Tenure and seniority were also tested. No effect was found between these two factors and employee perceptions of their employer's commitment to the environment.
Size of organization
The sample was broken down into three groups, those from organizations of less than 100 employees, 100-1000 and over 1000. Organizations with 100-1000 people had roughly the same perspective on their employers' commitment to the environment as people from very large organizations. However people in smaller organizations, less than 100 employees, were more critical than the other groups of their employers' environmental performance.
3 reasons bosses need to listen
Organizations should pay attention to their employees' opinions because in this study a strong positive correlation was observed between employees who thought their employer was environmentally responsible and employees who were committed and satisfied with their jobs.
Should bosses just ignore what they're hearing from their people? They can if they want, but it would be unwise to do so. A study was performed where two almost identical employment brochures were given to a group of university students. The only difference between the two brochures was that one highlighted the environmental credentials of the prospective employer and the other didn't. Students were then asked whether or not they would be inclined to apply for a job with the company that had been described in the brochure. Significantly more students were interested in working for the company with the environmental credentials.
When environmental credentials of applicants were then analyzed, their increased likelihood of applying for a job was not solely related to the environmental ethics of the applicant. This means that being an environmentally sound company won't just stack your candidate pool with Greenies, it will stack your candidate pool with all types of people because environmental commitment is a recognized part of corporate social responsibility, which has been related in many studies to increased application rates and higher employee commitment.
The third reason why employers should listen to the messages from their staff is an issue of risk and reputation. Policies and practices that may harm the organization's reputation and financial status may be hidden from senior management and directors. Staff surveys are a great way for organizations to equip themselves with the right questions to ask. Think of Union Carbide and the Bhopal Disaster, BHP and Ok Tedi, Shell and Brent Spar, Hooker Chemical and Love Canal, or the Pacific Gas and Electric Company/Erin Brockovich story. These are examples of companies that have suffered very significant reputational damage as a result of poor environmental stewardship. If they had listened to their employees the problems may never have existed.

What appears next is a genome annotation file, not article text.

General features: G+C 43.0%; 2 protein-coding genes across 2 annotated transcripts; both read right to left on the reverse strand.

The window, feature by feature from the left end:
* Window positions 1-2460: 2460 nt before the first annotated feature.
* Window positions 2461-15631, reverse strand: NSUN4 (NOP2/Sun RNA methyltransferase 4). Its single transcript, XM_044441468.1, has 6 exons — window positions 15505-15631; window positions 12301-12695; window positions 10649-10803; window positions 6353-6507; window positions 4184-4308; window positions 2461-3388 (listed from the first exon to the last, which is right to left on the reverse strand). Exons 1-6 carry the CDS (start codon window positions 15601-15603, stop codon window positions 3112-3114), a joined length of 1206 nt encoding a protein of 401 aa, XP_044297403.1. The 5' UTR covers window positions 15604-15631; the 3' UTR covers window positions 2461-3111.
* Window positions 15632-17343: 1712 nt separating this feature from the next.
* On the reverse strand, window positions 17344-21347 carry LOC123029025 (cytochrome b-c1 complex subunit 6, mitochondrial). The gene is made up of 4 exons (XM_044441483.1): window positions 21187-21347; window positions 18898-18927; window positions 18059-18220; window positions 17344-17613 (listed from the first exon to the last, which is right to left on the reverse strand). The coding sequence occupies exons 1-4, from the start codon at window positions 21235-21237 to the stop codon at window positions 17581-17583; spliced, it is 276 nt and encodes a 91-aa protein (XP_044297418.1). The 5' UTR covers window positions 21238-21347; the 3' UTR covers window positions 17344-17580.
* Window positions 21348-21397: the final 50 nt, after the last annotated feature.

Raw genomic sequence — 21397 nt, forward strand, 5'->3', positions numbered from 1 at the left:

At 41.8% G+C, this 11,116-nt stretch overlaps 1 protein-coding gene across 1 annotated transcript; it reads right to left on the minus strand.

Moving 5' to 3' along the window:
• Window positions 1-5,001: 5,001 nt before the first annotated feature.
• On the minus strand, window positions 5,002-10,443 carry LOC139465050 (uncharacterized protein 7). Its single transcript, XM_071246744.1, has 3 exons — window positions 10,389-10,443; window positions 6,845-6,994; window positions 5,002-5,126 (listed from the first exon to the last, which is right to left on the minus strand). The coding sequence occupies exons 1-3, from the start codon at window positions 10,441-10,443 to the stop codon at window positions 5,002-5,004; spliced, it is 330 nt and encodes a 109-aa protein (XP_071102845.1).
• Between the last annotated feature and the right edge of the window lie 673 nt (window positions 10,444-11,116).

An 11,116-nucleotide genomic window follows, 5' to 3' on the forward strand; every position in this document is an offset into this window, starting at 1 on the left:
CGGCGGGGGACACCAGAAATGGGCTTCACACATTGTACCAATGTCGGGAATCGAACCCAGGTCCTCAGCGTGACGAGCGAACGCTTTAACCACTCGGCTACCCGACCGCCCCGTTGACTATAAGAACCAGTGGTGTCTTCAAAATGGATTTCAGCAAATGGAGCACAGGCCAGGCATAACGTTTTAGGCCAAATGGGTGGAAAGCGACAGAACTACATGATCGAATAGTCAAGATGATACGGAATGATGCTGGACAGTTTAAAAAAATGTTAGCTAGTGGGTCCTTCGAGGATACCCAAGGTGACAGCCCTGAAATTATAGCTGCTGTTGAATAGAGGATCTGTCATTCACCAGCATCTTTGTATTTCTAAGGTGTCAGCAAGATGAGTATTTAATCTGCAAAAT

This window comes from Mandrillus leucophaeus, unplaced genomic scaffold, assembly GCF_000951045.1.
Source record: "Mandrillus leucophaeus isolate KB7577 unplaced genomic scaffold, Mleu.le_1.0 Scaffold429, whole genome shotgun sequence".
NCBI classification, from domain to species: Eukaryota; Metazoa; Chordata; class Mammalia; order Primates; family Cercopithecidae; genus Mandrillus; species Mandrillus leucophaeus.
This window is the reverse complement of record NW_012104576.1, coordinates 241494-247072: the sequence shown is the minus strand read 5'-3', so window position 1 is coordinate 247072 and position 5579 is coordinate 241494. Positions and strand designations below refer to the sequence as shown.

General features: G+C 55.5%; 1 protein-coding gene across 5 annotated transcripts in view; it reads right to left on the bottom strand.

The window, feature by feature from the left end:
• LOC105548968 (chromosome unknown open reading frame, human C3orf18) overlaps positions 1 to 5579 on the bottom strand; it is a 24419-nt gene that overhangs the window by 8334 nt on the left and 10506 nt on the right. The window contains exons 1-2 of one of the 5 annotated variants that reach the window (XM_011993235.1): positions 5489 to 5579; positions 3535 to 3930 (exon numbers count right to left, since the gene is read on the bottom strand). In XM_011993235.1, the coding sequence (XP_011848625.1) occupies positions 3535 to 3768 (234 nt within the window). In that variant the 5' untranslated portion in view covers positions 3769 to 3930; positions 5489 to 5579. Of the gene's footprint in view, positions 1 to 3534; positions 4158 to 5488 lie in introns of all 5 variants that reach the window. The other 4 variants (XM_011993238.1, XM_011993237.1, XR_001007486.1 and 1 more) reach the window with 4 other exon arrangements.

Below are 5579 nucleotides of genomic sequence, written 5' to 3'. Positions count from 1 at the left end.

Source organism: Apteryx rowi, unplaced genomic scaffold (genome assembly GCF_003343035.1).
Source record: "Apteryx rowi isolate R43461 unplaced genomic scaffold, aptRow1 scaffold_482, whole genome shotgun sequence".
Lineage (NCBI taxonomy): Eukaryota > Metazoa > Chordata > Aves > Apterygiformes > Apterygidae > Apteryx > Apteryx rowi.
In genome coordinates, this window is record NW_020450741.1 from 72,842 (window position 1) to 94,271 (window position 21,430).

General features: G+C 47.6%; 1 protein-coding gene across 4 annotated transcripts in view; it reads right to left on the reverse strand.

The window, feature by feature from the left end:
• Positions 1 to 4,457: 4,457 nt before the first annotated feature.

In an environment of heightened awareness about water, carbon, climate change, air quality and pollution, corporate social responsibility and environmental responsibility will remain strong factors in an organization's value proposition to employees. Improving environmental responsibility helps to attract and retain a skilled workforce. In an environment of low unemployment the importance of these issues is paramount.
Promoting environmental efforts will become increasingly important to attract and retain employees and customers. The imminent retirement of the Baby Boomers, the group with the lowest expectations of their employer with regard to the environment, means the issue will become more important to the majority of employees. This is because as baby boomers retire, generation Y enter. Generation Y have a higher tendency to change jobs and they hold employers to high standards in terms of development opportunities and their relationship with society.
To summarize, the mirror might not be a perfect reflection of an organization's performance, but the world sees the mirror more often than they see what an organization is really like. Improve your organization's value proposition and bottom line by going green.
For more information on this study click here: http://www.insyncsurveys.com.au/Articles/#employee-survey-green-study.
About Insync Surveys